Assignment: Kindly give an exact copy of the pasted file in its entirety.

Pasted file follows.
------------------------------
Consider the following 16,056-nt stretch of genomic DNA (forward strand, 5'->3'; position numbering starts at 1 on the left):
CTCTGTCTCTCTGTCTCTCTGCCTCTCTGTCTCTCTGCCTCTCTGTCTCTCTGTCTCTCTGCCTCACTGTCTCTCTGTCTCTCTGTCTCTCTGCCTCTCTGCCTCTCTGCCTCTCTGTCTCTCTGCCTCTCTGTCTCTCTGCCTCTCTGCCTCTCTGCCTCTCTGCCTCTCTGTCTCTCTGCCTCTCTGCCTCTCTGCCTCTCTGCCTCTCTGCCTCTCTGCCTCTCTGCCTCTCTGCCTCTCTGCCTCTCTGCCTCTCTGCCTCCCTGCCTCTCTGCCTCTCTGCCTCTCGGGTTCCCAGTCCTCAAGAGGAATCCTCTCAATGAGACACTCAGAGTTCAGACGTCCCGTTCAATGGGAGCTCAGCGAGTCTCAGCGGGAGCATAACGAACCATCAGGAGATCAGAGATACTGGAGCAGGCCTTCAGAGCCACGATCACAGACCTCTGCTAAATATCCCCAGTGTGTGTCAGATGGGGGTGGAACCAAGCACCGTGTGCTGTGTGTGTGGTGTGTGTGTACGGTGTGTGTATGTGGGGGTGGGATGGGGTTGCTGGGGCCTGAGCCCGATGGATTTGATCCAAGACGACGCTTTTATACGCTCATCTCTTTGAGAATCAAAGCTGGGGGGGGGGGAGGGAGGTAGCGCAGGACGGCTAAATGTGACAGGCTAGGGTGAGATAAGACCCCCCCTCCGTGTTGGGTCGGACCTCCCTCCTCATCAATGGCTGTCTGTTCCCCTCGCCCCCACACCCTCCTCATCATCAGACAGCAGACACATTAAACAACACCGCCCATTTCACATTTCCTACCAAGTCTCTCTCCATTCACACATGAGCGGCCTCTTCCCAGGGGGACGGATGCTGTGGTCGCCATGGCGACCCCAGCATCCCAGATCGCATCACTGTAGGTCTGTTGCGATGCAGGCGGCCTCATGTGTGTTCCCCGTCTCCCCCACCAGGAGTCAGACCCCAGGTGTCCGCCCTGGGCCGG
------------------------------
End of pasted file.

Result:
Consider the following 16,056-nt stretch of genomic DNA (forward strand, 5'->3'; position numbering starts at 1 on the left):
CTCTGTCTCTCTGTCTCTCTGCCTCTCTGTCTCTCTGCCTCTCTGTCTCTCTGTCTCTCTGCCTCACTGTCTCTCTGTCTCTCTGTCTCTCTGCCTCTCTGCCTCTCTGCCTCTCTGTCTCTCTGCCTCTCTGTCTCTCTGCCTCTCTGCCTCTCTGCCTCTCTGCCTCTCTGTCTCTCTGCCTCTCTGCCTCTCTGCCTCTCTGCCTCTCTGCCTCTCTGCCTCTCTGCCTCTCTGCCTCTCTGCCTCTCTGCCTCTCTGCCTCCCTGCCTCTCTGCCTCTCTGCCTCTCGGGTTCCCAGTCCTCAAGAGGAATCCTCTCAATGAGACACTCAGAGTTCAGACGTCCCGTTCAATGGGAGCTCAGCGAGTCTCAGCGGGAGCATAACGAACCATCAGGAGATCAGAGATACTGGAGCAGGCCTTCAGAGCCACGATCACAGACCTCTGCTAAATATCCCCAGTGTGTGTCAGATGGGGGTGGAACCAAGCACCGTGTGCTGTGTGTGTGGTGTGTGTGTACGGTGTGTGTATGTGGGGGTGGGATGGGGTTGCTGGGGCCTGAGCCCGATGGATTTGATCCAAGACGACGCTTTTATACGCTCATCTCTTTGAGAATCAAAGCTGGGGGGGGGGGAGGGAGGTAGCGCAGGACGGCTAAATGTGACAGGCTAGGGTGAGATAAGACCCCCCCTCCGTGTTGGGTCGGACCTCCCTCCTCATCAATGGCTGTCTGTTCCCCTCGCCCCCACACCCTCCTCATCATCAGACAGCAGACACATTAAACAACACCGCCCATTTCACATTTCCTACCAAGTCTCTCTCCATTCACACATGAGCGGCCTCTTCCCAGGGGGACGGATGCTGTGGTCGCCATGGCGACCCCAGCATCCCAGATCGCATCACTGTAGGTCTGTTGCGATGCAGGCGGCCTCATGTGTGTTCCCCGTCTCCCCCACCAGGAGTCAGACCCCAGGTGTCCGCCCTGGGCCGG